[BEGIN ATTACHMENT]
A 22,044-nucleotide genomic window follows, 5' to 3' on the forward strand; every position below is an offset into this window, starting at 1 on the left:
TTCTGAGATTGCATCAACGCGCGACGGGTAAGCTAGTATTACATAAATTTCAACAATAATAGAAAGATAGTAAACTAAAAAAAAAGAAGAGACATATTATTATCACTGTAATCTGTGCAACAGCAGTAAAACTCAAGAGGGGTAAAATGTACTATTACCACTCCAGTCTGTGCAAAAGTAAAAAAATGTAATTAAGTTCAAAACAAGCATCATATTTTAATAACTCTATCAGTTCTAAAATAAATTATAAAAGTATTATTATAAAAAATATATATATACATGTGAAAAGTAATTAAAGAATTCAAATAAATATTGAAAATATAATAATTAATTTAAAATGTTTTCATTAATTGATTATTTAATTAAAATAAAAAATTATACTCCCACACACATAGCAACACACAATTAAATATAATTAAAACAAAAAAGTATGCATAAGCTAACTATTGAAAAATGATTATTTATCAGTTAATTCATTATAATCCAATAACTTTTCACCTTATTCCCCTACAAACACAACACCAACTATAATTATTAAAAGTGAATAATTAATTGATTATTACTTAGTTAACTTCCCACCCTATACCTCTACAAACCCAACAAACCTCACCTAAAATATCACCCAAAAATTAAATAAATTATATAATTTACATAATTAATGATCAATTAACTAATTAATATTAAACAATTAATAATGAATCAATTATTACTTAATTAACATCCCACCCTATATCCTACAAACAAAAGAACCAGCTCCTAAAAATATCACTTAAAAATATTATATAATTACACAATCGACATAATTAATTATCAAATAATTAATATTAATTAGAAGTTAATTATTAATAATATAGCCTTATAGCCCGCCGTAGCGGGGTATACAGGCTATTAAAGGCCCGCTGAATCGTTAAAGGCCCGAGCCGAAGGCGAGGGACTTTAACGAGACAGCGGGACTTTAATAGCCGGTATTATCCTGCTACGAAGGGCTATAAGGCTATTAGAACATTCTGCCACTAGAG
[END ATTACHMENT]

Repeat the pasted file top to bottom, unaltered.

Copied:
A 22,044-nucleotide genomic window follows, 5' to 3' on the forward strand; every position below is an offset into this window, starting at 1 on the left:
TTCTGAGATTGCATCAACGCGCGACGGGTAAGCTAGTATTACATAAATTTCAACAATAATAGAAAGATAGTAAACTAAAAAAAAAGAAGAGACATATTATTATCACTGTAATCTGTGCAACAGCAGTAAAACTCAAGAGGGGTAAAATGTACTATTACCACTCCAGTCTGTGCAAAAGTAAAAAAATGTAATTAAGTTCAAAACAAGCATCATATTTTAATAACTCTATCAGTTCTAAAATAAATTATAAAAGTATTATTATAAAAAATATATATATACATGTGAAAAGTAATTAAAGAATTCAAATAAATATTGAAAATATAATAATTAATTTAAAATGTTTTCATTAATTGATTATTTAATTAAAATAAAAAATTATACTCCCACACACATAGCAACACACAATTAAATATAATTAAAACAAAAAAGTATGCATAAGCTAACTATTGAAAAATGATTATTTATCAGTTAATTCATTATAATCCAATAACTTTTCACCTTATTCCCCTACAAACACAACACCAACTATAATTATTAAAAGTGAATAATTAATTGATTATTACTTAGTTAACTTCCCACCCTATACCTCTACAAACCCAACAAACCTCACCTAAAATATCACCCAAAAATTAAATAAATTATATAATTTACATAATTAATGATCAATTAACTAATTAATATTAAACAATTAATAATGAATCAATTATTACTTAATTAACATCCCACCCTATATCCTACAAACAAAAGAACCAGCTCCTAAAAATATCACTTAAAAATATTATATAATTACACAATCGACATAATTAATTATCAAATAATTAATATTAATTAGAAGTTAATTATTAATAATATAGCCTTATAGCCCGCCGTAGCGGGGTATACAGGCTATTAAAGGCCCGCTGAATCGTTAAAGGCCCGAGCCGAAGGCGAGGGACTTTAACGAGACAGCGGGACTTTAATAGCCGGTATTATCCTGCTACGAAGGGCTATAAGGCTATTAGAACATTCTGCCACTAGAG